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Sygmund Freud

Life and Legacy

Julia S

on 12 June 2010

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Transcript of Sygmund Freud

Sygmund Freud! Personal Life Sygmund Freud was born Sigismund Schlomo Freud May 6th of 1856.
He was born in the small Moravian town of Pribor, in the Austrian Empire (now part of the Czech Republic.)
He was born to father Jacob, and mother, Amalie- who favoured him over the rest of his 7 siblings (He was the first child), due to his outstanding intellect as a youngster. Despite living in poverty, his parents sacrificed everything to give Sygmund a proper education.
They had hopes of him becoming a doctor (an agreable profession for a Jewish boy at the time)
His father was a wool merchant, and unfortunately, lost his buisness due to the economis crisis of 1857 and the family moved to Leipzig, before settling in Vienna.
In 1865, Sigmund entered the Leopoldstädter Kommunal-Realgymnasium, a prominent high school. Freud was an outstanding pupil and graduated in 1873 with honors
Freud then joined the medical faculty at University of Vienna to study under Darwinist Prof. Karl Claus.
Here, during his first year of study, Ernst Brucke, a physiologist supervising Freud proposed his new theory of "psychodynamics". (the systematized study and theory of the psychological forces that underlie human behavior, emphasizing the interplay between unconscious and conscious motivation) Which would form the fundamentals of some of Freuds later theories.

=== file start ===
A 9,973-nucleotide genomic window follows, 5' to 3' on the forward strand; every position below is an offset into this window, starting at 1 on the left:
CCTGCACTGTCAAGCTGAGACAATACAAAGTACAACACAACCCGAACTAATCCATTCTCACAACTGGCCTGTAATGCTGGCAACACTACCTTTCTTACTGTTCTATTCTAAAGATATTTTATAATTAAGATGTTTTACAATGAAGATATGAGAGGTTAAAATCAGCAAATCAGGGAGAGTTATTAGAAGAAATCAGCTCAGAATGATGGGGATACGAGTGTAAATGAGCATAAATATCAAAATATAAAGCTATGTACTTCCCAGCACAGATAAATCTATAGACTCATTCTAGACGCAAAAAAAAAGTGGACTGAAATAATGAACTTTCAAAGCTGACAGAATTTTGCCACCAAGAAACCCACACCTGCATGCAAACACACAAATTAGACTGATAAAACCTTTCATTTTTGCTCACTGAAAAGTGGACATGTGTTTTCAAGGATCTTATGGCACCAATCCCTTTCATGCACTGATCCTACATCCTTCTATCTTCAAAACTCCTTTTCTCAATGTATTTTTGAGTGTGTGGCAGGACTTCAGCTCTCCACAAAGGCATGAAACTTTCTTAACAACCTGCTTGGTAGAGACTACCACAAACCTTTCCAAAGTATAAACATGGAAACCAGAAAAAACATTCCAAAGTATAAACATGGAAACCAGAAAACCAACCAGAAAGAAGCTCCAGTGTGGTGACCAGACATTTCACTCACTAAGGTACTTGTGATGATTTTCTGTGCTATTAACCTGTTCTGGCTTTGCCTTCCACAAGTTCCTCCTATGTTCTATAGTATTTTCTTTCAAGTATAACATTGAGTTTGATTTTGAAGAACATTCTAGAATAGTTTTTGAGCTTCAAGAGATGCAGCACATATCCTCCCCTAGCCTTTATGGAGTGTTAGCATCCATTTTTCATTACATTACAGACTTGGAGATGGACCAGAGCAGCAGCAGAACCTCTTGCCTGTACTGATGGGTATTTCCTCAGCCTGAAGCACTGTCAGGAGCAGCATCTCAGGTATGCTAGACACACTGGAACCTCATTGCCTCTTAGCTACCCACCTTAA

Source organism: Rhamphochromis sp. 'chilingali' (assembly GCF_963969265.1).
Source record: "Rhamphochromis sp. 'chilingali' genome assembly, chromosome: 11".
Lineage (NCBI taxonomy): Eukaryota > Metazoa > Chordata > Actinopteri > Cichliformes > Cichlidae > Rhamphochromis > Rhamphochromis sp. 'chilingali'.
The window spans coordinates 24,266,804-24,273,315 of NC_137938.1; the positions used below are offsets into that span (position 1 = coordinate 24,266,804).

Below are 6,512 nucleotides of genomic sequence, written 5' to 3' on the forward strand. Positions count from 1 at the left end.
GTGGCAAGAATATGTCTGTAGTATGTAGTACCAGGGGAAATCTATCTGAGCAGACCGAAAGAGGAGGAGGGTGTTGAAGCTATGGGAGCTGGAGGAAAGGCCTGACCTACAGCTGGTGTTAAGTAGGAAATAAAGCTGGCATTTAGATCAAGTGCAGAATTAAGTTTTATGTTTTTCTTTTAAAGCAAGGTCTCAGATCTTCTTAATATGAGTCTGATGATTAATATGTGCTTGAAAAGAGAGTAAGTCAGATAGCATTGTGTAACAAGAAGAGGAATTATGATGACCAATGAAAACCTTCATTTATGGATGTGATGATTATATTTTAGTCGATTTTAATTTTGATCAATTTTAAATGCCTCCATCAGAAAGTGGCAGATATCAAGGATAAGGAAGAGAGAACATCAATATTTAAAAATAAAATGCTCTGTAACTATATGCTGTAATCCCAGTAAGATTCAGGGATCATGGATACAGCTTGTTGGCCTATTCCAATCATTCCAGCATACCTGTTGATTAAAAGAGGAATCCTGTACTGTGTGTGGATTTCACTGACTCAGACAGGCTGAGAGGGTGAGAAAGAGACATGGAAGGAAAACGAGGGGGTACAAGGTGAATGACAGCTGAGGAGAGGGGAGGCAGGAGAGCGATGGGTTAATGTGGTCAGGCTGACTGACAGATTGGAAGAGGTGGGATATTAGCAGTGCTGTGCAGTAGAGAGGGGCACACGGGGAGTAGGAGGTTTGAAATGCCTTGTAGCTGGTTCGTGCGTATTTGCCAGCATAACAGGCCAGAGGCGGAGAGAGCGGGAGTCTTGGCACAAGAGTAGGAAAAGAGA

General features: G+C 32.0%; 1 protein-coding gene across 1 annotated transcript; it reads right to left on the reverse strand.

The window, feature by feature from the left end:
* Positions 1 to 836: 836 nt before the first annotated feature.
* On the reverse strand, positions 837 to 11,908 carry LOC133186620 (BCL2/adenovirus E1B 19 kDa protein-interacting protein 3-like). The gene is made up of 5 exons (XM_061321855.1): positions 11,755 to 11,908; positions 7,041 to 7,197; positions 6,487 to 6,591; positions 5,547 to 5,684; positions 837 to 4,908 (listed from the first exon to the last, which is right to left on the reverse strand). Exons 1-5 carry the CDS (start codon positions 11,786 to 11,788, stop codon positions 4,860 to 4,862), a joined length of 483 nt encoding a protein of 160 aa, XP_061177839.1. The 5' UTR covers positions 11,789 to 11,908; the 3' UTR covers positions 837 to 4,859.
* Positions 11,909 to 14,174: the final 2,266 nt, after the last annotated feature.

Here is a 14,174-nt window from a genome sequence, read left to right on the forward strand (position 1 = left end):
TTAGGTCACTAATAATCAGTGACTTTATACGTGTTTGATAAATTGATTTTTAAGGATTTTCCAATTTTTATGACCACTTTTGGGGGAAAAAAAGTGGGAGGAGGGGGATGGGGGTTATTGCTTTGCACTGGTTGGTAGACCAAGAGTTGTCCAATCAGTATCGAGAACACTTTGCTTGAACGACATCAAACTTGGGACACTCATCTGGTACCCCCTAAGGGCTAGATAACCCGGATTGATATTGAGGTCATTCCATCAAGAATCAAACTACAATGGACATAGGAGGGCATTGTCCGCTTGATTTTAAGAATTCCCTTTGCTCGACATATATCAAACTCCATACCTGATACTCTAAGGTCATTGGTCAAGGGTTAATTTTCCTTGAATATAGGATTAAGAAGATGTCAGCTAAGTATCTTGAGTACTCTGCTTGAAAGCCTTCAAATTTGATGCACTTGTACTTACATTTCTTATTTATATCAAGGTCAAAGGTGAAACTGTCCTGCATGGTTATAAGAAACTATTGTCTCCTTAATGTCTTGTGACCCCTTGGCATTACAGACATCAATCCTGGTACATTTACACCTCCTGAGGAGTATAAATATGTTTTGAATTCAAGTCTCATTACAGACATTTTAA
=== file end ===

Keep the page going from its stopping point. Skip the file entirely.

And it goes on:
In 1879, Freud interrupted his studies to complete his one year of obligatory military service, and in 1881 he received his M.D. with the thesis translating to "on the spinal cord of lower fish species".
1884, he publishes works on his studies of cocaine, of which he was an early user and propagated it as a stimulant as well as analgesic. Later discoveries of it's addictive properties slightly tarnished his reputation. Freud's friend Fleischl-Marxow even developed an acute case of "cocaine psychosis" as a result of Freud's prescriptions and died a few years later.
1885, Freud went to Paris on a traveling fellowship to study with Europe's most renowned neurologist, Jean Martin Charcot. Specializing in the study of hysteria, Charcot would often use hypnosis. Freud found this to be highly innefective, and this is what turned him to favour psychopathology....

The Beginnings In 1886 Freud married Martha Bernays after a 4 year engagement. It is said by Freuds official biographer that the letters "would be a not unworthy contribution to the great love literature of the world." Martha and Sygmund had 6 children.
Before marrying Martha, Freud had to make a name for himself, so he opened up his own practice where he developed the "talking cure" in favour of hypnosis.
The "talking cure" is widely seen as forming the basis of psychoanalysis. The goal of talking to his patients, or LISTENING, rather, was to locate rejected emotional energy that, Freud speculated, was damaging the functions of the psyche, and hindering physical functioning. Freud called this "repression."